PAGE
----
This creates the “use it or lose it” principle of cognitive ability. If a toddler has never connected a particular sensory input to another output or the brain hasn’t made the connection between different cognitive abilities, it will literally remove that particular synapsis in order to strengthen the ones it does use. For example, if a toddler has never heard a particular sound by the time the vocal synapsis prune, it becomes virtually impossible for the child (and subsequently, the adult) to mimic that sound. This is why it becomes almost impossible for native born English speakers to pronounce many of the completely unique sounds of East Asian languages, and vice versa. If the child has never heard a particular sound and attempted to mimic it at the end of the language acquisition faze of their cognitive development, the synapsis in the brain that would make pronunciation of these words possible will be removed so the brain can focus on pronouncing the sounds it has encountered. This is why it is much easier to acquire a language at a young age before the brain has been hardwired rather than as an adult. This is not just the case for language acquisition but true for all aspects of brain function.
The importance of pruning in toddlers has been known for some time. However more recent discoveries have shown that teens age twelve to eighteen also go through a significant period of growth and pruning in the prefrontal cortex. Despite the fact that the brain is roughly 95% of its adult size by the age of six, the prefrontal cortex goes through an increase in density of gray matter as it continues to hardwire itself during a later growth spurt. (Weinberger, 2005)
This late stage pruning makes the teenage years vitally important to the development of higher level cognitive skills. Dr. Jay Giedd, a neuroscientist at the National Institute of Mental Health in Bethesda, describes “[i]f a teen is doing music or sports or academics, those are the cells and connections that will be hardwired. If they’re lying on the couch or playing video games or MTV, those are the cells and connections that are going to survive.” (Weinberger, 2005)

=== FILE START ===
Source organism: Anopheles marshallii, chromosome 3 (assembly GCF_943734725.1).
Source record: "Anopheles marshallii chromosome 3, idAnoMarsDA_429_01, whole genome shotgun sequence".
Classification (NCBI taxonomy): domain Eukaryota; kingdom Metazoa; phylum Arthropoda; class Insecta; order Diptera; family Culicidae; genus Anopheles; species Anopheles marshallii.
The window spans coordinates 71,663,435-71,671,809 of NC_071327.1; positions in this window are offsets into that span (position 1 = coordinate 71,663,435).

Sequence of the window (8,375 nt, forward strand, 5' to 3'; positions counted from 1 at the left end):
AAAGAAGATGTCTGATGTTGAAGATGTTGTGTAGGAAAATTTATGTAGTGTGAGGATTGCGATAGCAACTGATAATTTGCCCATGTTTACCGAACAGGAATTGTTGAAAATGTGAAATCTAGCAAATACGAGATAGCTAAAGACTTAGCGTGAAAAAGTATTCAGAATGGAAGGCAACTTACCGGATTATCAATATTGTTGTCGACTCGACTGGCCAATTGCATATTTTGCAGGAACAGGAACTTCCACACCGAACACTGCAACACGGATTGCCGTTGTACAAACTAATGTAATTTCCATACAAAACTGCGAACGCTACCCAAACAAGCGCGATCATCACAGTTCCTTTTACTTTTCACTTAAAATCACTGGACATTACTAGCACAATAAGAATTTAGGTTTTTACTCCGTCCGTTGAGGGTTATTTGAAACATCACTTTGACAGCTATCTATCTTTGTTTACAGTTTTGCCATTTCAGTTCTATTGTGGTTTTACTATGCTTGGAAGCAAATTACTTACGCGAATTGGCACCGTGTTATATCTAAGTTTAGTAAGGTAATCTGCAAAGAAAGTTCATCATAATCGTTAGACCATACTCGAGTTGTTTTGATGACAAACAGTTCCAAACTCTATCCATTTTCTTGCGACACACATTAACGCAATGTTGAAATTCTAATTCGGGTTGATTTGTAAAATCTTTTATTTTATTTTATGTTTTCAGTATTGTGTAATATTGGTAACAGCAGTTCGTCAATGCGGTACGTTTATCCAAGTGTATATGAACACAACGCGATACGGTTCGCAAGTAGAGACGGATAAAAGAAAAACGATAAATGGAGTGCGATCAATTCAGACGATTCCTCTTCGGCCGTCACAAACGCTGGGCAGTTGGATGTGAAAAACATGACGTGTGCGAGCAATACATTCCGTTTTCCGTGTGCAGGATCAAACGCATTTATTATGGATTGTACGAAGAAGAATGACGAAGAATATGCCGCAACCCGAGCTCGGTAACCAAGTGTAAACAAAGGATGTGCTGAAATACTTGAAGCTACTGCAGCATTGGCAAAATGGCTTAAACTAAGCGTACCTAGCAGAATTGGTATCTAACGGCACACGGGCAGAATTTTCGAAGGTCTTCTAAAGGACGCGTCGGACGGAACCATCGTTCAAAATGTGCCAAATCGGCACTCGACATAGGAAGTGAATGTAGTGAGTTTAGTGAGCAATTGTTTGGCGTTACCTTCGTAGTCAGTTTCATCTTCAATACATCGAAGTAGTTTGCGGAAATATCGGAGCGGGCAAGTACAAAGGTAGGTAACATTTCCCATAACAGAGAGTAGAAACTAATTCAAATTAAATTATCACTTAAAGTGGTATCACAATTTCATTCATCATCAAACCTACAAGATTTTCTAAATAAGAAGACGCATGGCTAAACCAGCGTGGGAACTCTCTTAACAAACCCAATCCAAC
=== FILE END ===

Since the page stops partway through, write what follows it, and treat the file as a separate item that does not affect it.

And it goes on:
It also means that if a teen underutilizes the portions of the prefrontal cortex used to solve problems, the brain will view this portion as unnecessary and begin the process of removing the synapses connecting it to other regions of the brain.
How is it possible the human brain could view the problem solving regions as unnecessary? Rarely today do teens come across a question or a problem that cannot be instantly answered or solved by a Google search. If a student is facing a challenging critical thinking question, all they need to do is type it into a search engine, and they will come across a variety of sources most likely with the answer provided for them. This is an example of the plasticity and adaptability of the brain, which has been our greatest strength from an evolutionary perspective, becoming a weakness.
- Adler, J. (2013, June 1). Why Fire Makes Us Human Cooking May Be More than Just a Part of Your Daily Routine, It May Be What Made Your Brain as Powerful as It Is. Smithsonian Magazine June 2013.
- Aubusson, K. (2013, March 6). Internet addiction affects brain. Psychiatry Update. l
- Haviland, W., Walrath, D., Prins, H., & McBride, B. (2011). Evolution & prehistory: The human challenge (9.th ed., pp. 193-195). Belmont, CA: Wadsworth/Cengage.
- Lin, F., Zhou, Y., Du, Y., Qin, L., Zhao, Z., & Xu, J. (2012). Abnormal White Matter Integrity in Adolescents with Internet Addiction Disorder: A Tract-Based Spatial Statistics Study. PLOS ONE, 7(1). Retrieved December 15, 2015, from http://www.plosone.org/article/info:doi/10.1371/journal.pone.0030253
- McAuliffe, K. (2011, January 20). If Modern Humans Are So Smart, Why Are Our Brains Shrinking? Discover Magazine.
- Pearce, E., Stringer, C., & Dunbar, R. (2013). New insights into differences in brain organization between Neanderthals and anatomically modern humans. Proceedings of the Royal Society B: Biological Sciences, 20130168-20130168. Retrieved December 15, 2014, from http://rspb.royalsocietypublishing.org/content/280/1758/20130168.short
- Sherwood, C., Subiaul, F., & Zawidzki, T. (2008). A Natural History Of The Human Mind: Tracing Evolutionary Changes In Brain And Cognition. Journal of Anatomy, 212, 426-454.
- Weinberger, D. R., Elvevag, B., & Giedd, J. N. (2005). The adolescent brain: a work in progress.
- Yuan, K., Cheng, P., Dong, T., Bi, Y., Xing, L., Yu, D., … & Tian, J. (2013). Cortical thickness abnormalities in late adolescence with online gaming addiction. PloS one, 8(1), e53055.